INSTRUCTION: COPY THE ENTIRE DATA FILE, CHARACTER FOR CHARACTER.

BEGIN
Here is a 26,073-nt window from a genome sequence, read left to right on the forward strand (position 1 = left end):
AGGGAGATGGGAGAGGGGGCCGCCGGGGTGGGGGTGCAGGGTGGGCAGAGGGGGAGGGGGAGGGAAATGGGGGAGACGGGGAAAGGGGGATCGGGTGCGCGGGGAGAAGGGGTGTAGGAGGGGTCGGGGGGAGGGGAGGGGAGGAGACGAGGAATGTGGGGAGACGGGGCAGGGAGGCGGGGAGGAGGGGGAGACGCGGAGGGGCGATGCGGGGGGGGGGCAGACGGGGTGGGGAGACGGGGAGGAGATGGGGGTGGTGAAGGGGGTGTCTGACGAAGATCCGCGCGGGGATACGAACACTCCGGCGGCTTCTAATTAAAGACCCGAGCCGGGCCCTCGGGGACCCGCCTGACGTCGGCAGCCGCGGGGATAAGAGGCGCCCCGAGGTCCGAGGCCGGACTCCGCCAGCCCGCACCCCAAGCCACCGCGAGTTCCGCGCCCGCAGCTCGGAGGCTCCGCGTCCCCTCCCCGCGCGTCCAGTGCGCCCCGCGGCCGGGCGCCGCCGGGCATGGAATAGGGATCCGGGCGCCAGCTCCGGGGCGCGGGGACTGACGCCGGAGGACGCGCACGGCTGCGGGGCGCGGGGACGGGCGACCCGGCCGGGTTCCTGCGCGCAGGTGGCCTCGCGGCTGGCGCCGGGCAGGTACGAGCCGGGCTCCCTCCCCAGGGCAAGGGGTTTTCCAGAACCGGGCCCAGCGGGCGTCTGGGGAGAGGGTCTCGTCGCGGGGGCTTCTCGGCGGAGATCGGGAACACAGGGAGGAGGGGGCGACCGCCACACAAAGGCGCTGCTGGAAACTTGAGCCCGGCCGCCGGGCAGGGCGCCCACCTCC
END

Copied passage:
Here is a 26,073-nt window from a genome sequence, read left to right on the forward strand (position 1 = left end):
AGGGAGATGGGAGAGGGGGCCGCCGGGGTGGGGGTGCAGGGTGGGCAGAGGGGGAGGGGGAGGGAAATGGGGGAGACGGGGAAAGGGGGATCGGGTGCGCGGGGAGAAGGGGTGTAGGAGGGGTCGGGGGGAGGGGAGGGGAGGAGACGAGGAATGTGGGGAGACGGGGCAGGGAGGCGGGGAGGAGGGGGAGACGCGGAGGGGCGATGCGGGGGGGGGGCAGACGGGGTGGGGAGACGGGGAGGAGATGGGGGTGGTGAAGGGGGTGTCTGACGAAGATCCGCGCGGGGATACGAACACTCCGGCGGCTTCTAATTAAAGACCCGAGCCGGGCCCTCGGGGACCCGCCTGACGTCGGCAGCCGCGGGGATAAGAGGCGCCCCGAGGTCCGAGGCCGGACTCCGCCAGCCCGCACCCCAAGCCACCGCGAGTTCCGCGCCCGCAGCTCGGAGGCTCCGCGTCCCCTCCCCGCGCGTCCAGTGCGCCCCGCGGCCGGGCGCCGCCGGGCATGGAATAGGGATCCGGGCGCCAGCTCCGGGGCGCGGGGACTGACGCCGGAGGACGCGCACGGCTGCGGGGCGCGGGGACGGGCGACCCGGCCGGGTTCCTGCGCGCAGGTGGCCTCGCGGCTGGCGCCGGGCAGGTACGAGCCGGGCTCCCTCCCCAGGGCAAGGGGTTTTCCAGAACCGGGCCCAGCGGGCGTCTGGGGAGAGGGTCTCGTCGCGGGGGCTTCTCGGCGGAGATCGGGAACACAGGGAGGAGGGGGCGACCGCCACACAAAGGCGCTGCTGGAAACTTGAGCCCGGCCGCCGGGCAGGGCGCCCACCTCC